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Early Career Burnout Can Be Contagious Via Social Networks

FRIDAY, July 14, 2017 (HealthDay News) -- For early career teachers (ECTs), social network members' burnout levels are associated with increased burnout levels, according to a study published in the August issue of Teaching and Teacher Education.

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Booster Allergen Immunotx Cuts Symptoms in Allergic Rhinitis

THURSDAY, July 13, 2017 (HealthDay News) -- For patients with grass pollen-induced allergic rhinitis (AR), booster allergen immunotherapy (AIT) using tyrosine-absorbed grass pollen allergoids containing the adjuvant monophosphoryl lipid A (MPL) prevents symptom recurrence, according to a study published online July 4 in Allergy.

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Too Many Children Not Getting Epinephrine When Needed

WEDNESDAY, July 12, 2017 (HealthDay News) -- Epinephrine administration in children at risk of anaphylaxis often occurs with considerable delay, according to a study published online July 12 in the Annals of Allergy, Asthma & Immunology.

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Medicaid Enrollees Are Satisfied With Their Health Care

WEDNESDAY, July 12, 2017 (HealthDay News) -- Medicaid enrollees are largely satisfied with their health care, and most are able to access the care they need when they need it, according to a research letter published online July 10 in JAMA Internal Medicine.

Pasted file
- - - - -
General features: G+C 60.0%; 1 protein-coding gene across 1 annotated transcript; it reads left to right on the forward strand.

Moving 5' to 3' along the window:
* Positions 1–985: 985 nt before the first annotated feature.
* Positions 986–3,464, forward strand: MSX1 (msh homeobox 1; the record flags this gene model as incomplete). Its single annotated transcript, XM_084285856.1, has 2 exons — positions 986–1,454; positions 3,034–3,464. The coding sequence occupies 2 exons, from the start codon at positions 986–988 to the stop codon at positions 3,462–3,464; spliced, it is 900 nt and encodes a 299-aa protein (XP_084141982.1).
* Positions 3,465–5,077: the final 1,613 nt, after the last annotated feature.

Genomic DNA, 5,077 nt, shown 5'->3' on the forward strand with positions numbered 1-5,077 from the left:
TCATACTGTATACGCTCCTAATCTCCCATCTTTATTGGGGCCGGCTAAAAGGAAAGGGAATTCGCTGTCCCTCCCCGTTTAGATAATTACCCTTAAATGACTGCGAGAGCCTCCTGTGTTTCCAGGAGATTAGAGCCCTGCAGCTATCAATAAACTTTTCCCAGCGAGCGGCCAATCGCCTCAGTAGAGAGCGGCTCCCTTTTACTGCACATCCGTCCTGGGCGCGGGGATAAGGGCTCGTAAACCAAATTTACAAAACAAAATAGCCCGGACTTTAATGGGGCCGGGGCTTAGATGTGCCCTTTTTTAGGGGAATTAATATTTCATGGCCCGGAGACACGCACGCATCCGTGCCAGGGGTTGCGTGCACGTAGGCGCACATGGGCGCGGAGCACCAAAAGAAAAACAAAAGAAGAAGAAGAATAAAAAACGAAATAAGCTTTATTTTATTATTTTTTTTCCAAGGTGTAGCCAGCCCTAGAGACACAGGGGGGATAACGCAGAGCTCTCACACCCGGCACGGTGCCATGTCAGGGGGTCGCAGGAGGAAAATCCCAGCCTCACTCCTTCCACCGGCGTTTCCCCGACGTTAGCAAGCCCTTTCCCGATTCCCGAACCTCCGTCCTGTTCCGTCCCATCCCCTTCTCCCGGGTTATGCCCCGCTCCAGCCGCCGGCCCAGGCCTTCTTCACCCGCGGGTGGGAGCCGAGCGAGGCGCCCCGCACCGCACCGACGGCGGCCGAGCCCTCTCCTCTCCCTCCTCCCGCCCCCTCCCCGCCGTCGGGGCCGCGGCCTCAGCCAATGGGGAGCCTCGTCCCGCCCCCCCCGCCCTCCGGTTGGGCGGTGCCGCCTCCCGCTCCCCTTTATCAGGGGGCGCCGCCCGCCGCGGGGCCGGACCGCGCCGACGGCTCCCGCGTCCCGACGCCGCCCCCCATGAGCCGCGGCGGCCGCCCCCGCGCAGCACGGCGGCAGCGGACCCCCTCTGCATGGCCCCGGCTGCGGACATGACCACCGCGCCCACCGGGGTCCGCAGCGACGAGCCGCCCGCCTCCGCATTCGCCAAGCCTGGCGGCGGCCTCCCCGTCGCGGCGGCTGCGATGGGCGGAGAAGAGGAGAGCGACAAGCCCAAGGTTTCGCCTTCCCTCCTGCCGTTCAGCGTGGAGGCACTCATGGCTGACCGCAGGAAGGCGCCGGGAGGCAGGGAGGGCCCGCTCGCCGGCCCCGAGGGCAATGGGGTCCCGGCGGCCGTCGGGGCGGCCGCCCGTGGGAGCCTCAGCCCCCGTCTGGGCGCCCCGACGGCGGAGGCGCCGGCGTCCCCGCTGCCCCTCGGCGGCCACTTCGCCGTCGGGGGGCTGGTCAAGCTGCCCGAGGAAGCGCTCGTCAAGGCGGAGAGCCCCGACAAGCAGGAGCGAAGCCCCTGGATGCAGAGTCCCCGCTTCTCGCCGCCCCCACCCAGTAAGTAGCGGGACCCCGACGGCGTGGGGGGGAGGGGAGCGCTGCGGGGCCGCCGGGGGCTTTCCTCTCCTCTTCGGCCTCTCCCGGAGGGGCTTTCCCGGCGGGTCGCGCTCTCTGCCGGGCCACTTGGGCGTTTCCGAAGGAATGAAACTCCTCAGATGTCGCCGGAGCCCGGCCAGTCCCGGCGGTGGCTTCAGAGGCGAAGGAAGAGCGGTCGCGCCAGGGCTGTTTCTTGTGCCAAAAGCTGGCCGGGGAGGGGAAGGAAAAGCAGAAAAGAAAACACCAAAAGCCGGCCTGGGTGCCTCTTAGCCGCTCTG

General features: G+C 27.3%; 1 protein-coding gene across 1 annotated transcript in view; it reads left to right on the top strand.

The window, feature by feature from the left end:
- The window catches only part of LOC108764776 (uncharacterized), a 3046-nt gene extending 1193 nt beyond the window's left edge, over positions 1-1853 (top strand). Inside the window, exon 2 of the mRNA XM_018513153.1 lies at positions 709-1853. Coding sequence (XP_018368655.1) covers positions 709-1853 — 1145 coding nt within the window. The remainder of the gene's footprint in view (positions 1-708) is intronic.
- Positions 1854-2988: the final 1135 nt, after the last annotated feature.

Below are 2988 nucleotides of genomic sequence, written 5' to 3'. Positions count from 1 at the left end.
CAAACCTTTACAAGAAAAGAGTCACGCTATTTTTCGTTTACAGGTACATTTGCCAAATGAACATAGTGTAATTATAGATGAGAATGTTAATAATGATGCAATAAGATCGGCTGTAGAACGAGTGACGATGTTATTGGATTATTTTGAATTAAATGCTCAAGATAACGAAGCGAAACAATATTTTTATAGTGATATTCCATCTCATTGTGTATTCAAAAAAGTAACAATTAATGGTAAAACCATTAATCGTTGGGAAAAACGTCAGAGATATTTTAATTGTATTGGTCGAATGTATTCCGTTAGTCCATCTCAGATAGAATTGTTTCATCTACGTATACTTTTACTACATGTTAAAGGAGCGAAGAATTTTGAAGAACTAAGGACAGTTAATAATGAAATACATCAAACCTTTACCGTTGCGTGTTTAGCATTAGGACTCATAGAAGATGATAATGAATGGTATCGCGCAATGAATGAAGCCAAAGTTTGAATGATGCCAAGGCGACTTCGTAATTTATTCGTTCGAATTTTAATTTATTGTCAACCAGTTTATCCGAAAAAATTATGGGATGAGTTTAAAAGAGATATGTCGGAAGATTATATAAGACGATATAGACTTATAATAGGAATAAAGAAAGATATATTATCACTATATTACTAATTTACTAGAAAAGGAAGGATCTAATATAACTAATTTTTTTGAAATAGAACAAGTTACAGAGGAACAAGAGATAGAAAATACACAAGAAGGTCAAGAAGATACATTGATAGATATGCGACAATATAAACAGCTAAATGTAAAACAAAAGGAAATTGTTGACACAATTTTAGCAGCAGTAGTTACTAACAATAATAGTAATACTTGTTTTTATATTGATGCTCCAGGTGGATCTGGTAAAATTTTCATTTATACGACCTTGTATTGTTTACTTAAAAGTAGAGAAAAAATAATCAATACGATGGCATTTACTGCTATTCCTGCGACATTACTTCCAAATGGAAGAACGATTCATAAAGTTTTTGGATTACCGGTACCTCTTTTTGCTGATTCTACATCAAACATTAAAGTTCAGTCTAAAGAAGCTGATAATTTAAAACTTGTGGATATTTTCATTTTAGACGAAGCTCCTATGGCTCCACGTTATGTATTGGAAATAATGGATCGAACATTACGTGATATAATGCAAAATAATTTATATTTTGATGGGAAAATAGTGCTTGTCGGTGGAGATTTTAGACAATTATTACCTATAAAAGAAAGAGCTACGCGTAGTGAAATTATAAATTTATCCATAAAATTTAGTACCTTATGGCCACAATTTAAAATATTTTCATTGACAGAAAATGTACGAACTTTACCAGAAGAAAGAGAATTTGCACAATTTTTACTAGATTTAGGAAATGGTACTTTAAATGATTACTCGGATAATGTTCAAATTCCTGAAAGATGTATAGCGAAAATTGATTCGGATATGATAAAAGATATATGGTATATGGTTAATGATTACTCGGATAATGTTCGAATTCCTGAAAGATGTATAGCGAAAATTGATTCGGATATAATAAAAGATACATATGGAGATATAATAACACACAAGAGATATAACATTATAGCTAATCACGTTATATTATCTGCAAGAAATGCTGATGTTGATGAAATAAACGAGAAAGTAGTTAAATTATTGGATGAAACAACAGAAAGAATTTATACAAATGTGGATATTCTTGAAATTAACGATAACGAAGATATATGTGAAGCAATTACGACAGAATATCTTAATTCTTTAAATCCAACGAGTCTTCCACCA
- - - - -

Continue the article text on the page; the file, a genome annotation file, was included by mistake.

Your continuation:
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Review: Little Evidence on Vitamin D-Allergy Association

WEDNESDAY, July 12, 2017 (HealthDay News) -- Vitamin D supplementation seems not to prevent allergies in pregnant women, breastfeeding women, or infants, though there is very little evidence about the association between vitamin D and allergic diseases, according to a review published online July 4 in Allergy.

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Clinical Decision Rules Accurately ID Rhinosinusitis

WEDNESDAY, July 12, 2017 (HealthDay News) -- Clinical decision rules can be used to diagnose acute rhinosinusitis and acute bacterial rhinosinusitis, according to a study published in the July/August issue of the Annals of Family Medicine.

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Health Service Use Unchanged From 1996-1997 to 2011-2012

TUESDAY, July 11, 2017 (HealthDay News) -- Utilization of health services was largely unchanged from 1996-1997 to 2011-2012, but expenditures increased, according to a study published in the July/August issue of the Annals of Family Medicine.

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Patients Are Often Recording Doctor's Visits

TUESDAY, July 11, 2017 (HealthDay News) -- Patients may be recording office visits, with or without permission, according to an opinion piece published online July 10 in the Journal of the American Medical Association.

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American Adults Without Health Insurance Rises by Two Million